Sneezing, coughing, a runny or blocked nose, raised temperature, muscle aches and pains. These are just some of the symptoms of a viral infectious disease all of us have had at least once: the common cold.

However, if we add to this list small greyish-white spots in the mouth, and large blotchy patches all over the body, made up of small red-brown spots, the outcome is a much less common disease, that can even become fatal: rubeola, otherwise known as measles.

Nowadays, thanks to modern technology that allows us to vaccinate against the disease, and improvements in our knowledge of the disease and how to treat it, measles has decreased significantly in the last century. But despite medical advances, outbreaks are still occurring around Britain, and this time, it has especially hit South London.

Public Health England (PHE) has reasoned that this outbreak is linked to “ongoing large outbreaks” in Europe, especially where not everyone has received the MMR vaccine, in places such as Romania (the worst affected country), Italy, Greece and Germany.

The MMR vaccine is a combined vaccination that protects against measles, mumps and rubella. Its full course includes two doses, which are very effective at preventing the contraction of all three highly infectious diseases. The World Health Organisation (WHO) has warned that the sharp rise in measles cases is due to low immunisation coverage, and to reduce the number of cases 95% of the population must be vaccinated, a further 3.4% more than in 2016-17 among young children.

Although measles can still affect adults, children are most susceptible to the virus if they have not been immunised, and can be dramatically affected by it, potentially contracting serious complications such as encephalitis (inflammation of the brain), which can lead to brain damage.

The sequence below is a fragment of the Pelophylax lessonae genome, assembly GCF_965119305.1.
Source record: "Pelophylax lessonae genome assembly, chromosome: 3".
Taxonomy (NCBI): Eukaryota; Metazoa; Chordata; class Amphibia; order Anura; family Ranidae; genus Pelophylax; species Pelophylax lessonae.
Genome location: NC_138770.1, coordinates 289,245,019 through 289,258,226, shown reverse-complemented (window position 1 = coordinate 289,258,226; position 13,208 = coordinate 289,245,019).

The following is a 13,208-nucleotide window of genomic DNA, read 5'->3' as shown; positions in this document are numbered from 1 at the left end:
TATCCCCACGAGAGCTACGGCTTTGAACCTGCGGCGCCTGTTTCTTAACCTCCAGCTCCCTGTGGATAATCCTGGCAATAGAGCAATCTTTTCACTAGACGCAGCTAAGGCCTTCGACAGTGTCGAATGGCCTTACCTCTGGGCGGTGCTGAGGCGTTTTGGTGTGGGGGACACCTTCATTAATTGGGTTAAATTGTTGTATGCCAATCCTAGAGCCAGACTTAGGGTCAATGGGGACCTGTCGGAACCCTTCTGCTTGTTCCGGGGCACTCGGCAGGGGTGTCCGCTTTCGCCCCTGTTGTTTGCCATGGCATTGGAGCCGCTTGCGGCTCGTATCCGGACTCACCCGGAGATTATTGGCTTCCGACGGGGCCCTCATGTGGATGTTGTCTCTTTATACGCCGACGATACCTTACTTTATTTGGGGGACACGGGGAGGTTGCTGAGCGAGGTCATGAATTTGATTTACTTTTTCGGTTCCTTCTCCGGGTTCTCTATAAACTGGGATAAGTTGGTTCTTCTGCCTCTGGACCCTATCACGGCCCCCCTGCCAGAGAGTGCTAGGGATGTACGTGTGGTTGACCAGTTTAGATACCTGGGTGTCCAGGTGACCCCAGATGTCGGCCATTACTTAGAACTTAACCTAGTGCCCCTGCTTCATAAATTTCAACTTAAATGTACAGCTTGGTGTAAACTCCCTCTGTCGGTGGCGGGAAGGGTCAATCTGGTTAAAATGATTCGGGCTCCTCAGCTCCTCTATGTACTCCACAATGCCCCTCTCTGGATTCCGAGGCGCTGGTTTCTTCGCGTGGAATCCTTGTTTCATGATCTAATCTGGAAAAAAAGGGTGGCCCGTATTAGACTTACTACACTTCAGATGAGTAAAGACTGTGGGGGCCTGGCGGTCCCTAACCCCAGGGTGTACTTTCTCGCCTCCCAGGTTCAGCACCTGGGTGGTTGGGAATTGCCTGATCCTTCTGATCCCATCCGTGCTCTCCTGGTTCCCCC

One very famous case of measles encephalitis was that of Roald Dahl's daughter, Olivia, who consequently died of the disease in 1962, as her father explained: “in those days a reliable measles vaccine had not been discovered”. He stated that “it is really almost a crime to allow your child to go unimmunised”.

In the first three months of this year alone, 700 cases have been reported - nearly double the whole of 2017. So, what can be done to try to prevent the outbreak from spreading further? Dr Mary Ramsay, Head of Immunisation at PHE, said: “We want to remind people that measles is not just a disease of young children and we’re seeing many cases in people over 15 years of age. Adults or parents who are unsure if they or their children have been fully vaccinated should check with their GP and make an appointment to receive 2 doses of MMR vaccine.”